Amid rising crime rates and concerns about public safety, correctional policy and practice also moved away from a rehabilitative approach towards a more punitive, “no frills” approach. Additionally, the prison building boom didn’t always keep up with rising populations, and facilities frequently faced overcrowding and budget constraints. This resulted in changes to day-to-day prison life including severely decreased access to programs such as higher education, new limits on visiting time and possession of personal items, and an increasing reliance on solitary confinement as a measure of control.
The stigma associated with prison and jail continues long after a period of incarceration, making it difficult for people to successfully reintegrate into society. The vast majority of people in prison—95 pecent—will eventually return to their communities, where they face more than 44,000 state and federal collateral consequences—including laws, regulations, and restrictions—that restrict their access to public housing, employment licensing, benefits, and voting. Societal stigma furthers these barriers to success, especially through background checks and questions about criminal history on applications to jobs and school, which affect the nearly one in three Americans with a criminal record. People leaving prison today are more likely than ever to be disconnected from loved ones, less educated and less employable, and more likely to suffer from substance use and mental illness—all factors that are known to correlate with future crime.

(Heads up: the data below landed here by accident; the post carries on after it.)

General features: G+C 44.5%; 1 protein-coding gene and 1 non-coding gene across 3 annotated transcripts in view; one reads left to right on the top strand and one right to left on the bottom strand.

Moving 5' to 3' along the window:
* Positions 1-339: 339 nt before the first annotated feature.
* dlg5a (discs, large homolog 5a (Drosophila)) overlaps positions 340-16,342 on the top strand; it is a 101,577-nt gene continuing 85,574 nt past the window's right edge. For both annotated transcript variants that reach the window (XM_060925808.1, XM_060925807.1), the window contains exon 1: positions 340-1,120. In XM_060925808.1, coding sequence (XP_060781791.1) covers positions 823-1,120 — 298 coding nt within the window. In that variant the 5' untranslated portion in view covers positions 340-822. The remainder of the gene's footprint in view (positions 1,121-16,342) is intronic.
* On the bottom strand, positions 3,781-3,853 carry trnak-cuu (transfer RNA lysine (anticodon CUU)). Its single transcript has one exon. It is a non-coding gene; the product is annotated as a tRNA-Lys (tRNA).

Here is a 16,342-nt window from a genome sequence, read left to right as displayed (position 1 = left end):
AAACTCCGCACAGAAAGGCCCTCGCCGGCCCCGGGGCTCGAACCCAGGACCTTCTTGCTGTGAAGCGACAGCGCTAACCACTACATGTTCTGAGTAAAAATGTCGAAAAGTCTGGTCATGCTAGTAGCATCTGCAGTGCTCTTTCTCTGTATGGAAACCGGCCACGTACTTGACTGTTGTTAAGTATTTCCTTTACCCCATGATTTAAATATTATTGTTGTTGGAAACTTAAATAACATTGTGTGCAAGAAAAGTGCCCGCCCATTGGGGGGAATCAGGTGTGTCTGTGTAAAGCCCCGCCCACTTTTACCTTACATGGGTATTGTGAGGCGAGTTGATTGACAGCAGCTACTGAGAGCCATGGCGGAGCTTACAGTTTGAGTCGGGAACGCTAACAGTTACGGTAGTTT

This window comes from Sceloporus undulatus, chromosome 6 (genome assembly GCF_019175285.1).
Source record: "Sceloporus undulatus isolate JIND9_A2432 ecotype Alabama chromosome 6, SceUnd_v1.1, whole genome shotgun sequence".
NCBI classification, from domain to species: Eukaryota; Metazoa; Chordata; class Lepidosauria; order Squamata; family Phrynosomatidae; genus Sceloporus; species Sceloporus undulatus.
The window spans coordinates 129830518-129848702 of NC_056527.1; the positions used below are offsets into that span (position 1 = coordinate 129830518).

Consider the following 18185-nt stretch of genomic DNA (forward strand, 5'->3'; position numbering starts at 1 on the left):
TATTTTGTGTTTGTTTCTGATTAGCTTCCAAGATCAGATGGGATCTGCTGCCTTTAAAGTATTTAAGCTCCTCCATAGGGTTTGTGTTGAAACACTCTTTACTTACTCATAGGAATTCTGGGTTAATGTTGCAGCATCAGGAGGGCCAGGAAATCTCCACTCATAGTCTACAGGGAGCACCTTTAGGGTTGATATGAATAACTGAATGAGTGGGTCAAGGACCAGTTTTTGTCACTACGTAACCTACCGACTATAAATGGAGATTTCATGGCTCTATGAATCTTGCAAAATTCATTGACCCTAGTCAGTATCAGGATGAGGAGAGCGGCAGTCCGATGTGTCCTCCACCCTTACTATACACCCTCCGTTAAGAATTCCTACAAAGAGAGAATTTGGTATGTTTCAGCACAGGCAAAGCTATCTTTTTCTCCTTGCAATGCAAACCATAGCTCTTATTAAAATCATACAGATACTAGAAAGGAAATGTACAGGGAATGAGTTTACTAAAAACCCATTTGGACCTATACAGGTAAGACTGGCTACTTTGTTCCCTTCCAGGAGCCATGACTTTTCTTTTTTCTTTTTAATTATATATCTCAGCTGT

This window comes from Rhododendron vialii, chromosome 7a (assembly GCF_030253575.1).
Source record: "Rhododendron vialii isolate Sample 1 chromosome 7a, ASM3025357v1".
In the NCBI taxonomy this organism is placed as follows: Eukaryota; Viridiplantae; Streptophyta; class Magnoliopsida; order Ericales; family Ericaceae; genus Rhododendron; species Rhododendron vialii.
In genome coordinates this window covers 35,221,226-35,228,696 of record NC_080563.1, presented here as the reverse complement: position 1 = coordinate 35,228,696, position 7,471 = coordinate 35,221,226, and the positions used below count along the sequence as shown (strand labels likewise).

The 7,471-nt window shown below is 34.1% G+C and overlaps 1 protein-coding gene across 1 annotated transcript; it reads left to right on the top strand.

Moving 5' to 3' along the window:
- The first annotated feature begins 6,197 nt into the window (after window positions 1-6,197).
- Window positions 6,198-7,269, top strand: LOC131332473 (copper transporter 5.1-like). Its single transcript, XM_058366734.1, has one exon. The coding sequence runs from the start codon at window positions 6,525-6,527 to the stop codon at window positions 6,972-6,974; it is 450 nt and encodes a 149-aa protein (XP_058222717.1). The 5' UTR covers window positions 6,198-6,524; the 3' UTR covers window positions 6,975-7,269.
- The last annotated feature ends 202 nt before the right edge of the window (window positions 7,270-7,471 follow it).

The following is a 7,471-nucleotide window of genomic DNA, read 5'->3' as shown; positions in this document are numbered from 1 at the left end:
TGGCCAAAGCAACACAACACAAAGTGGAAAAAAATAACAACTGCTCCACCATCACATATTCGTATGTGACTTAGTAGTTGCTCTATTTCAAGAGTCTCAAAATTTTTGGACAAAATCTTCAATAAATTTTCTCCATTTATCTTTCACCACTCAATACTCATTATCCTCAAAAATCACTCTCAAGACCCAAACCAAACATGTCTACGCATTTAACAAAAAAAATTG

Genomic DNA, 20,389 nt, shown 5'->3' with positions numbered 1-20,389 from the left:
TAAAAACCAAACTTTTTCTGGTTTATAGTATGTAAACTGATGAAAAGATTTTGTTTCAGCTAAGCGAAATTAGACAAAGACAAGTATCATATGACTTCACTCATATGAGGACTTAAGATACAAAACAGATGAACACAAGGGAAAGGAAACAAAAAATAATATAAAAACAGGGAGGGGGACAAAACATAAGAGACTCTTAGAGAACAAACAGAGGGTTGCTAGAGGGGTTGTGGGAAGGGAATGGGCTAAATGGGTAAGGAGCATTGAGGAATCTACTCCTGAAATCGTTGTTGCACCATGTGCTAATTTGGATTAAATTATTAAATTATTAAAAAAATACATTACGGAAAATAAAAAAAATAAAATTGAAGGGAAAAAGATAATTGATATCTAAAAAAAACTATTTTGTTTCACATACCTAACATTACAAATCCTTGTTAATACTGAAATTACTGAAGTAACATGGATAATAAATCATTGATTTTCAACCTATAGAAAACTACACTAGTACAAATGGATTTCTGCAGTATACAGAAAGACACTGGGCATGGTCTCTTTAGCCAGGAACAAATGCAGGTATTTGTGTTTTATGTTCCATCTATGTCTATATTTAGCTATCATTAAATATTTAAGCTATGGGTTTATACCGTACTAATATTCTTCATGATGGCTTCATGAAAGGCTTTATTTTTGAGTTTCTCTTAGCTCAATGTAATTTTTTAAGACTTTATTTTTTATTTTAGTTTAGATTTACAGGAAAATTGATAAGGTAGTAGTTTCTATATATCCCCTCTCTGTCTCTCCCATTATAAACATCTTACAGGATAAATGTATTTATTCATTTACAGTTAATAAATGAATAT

Perhaps unsurprisingly, the majority of people leaving prison end up back behind bars, often as a result of relatively minor crimes that violate parole measures. In fact, the U.S. has experienced a dramatic decline in crime rates since 1991, meaning that even though crime rates are at historical lows, we continue to put more and more people behind bars. Research has concluded that our increase in incarceration was not a significant factor in the crime decrease, and that long sentences are not an effective deterrent to crime.